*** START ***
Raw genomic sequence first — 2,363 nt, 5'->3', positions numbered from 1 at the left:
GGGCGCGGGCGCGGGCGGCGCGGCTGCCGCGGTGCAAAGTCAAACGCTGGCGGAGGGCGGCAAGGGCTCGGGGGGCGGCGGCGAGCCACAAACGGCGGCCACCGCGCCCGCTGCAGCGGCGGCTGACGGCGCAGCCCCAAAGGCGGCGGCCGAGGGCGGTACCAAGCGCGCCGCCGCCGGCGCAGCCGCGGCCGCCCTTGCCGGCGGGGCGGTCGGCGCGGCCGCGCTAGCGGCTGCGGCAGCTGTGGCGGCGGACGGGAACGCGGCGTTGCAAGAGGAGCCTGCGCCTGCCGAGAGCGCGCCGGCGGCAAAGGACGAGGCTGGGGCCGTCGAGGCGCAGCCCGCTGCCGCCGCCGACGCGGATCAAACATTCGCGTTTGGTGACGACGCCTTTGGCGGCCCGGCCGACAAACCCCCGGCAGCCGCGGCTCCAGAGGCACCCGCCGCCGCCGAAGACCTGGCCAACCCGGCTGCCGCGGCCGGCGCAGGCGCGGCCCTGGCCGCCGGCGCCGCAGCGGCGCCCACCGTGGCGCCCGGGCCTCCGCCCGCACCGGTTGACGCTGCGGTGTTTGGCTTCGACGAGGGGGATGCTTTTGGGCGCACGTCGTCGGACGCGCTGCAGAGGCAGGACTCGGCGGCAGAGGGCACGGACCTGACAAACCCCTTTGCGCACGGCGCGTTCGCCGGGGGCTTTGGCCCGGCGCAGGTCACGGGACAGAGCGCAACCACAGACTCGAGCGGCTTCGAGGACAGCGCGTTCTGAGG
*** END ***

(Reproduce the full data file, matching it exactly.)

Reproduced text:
Raw genomic sequence first — 2,363 nt, 5'->3', positions numbered from 1 at the left:
GGGCGCGGGCGCGGGCGGCGCGGCTGCCGCGGTGCAAAGTCAAACGCTGGCGGAGGGCGGCAAGGGCTCGGGGGGCGGCGGCGAGCCACAAACGGCGGCCACCGCGCCCGCTGCAGCGGCGGCTGACGGCGCAGCCCCAAAGGCGGCGGCCGAGGGCGGTACCAAGCGCGCCGCCGCCGGCGCAGCCGCGGCCGCCCTTGCCGGCGGGGCGGTCGGCGCGGCCGCGCTAGCGGCTGCGGCAGCTGTGGCGGCGGACGGGAACGCGGCGTTGCAAGAGGAGCCTGCGCCTGCCGAGAGCGCGCCGGCGGCAAAGGACGAGGCTGGGGCCGTCGAGGCGCAGCCCGCTGCCGCCGCCGACGCGGATCAAACATTCGCGTTTGGTGACGACGCCTTTGGCGGCCCGGCCGACAAACCCCCGGCAGCCGCGGCTCCAGAGGCACCCGCCGCCGCCGAAGACCTGGCCAACCCGGCTGCCGCGGCCGGCGCAGGCGCGGCCCTGGCCGCCGGCGCCGCAGCGGCGCCCACCGTGGCGCCCGGGCCTCCGCCCGCACCGGTTGACGCTGCGGTGTTTGGCTTCGACGAGGGGGATGCTTTTGGGCGCACGTCGTCGGACGCGCTGCAGAGGCAGGACTCGGCGGCAGAGGGCACGGACCTGACAAACCCCTTTGCGCACGGCGCGTTCGCCGGGGGCTTTGGCCCGGCGCAGGTCACGGGACAGAGCGCAACCACAGACTCGAGCGGCTTCGAGGACAGCGCGTTCTGAGG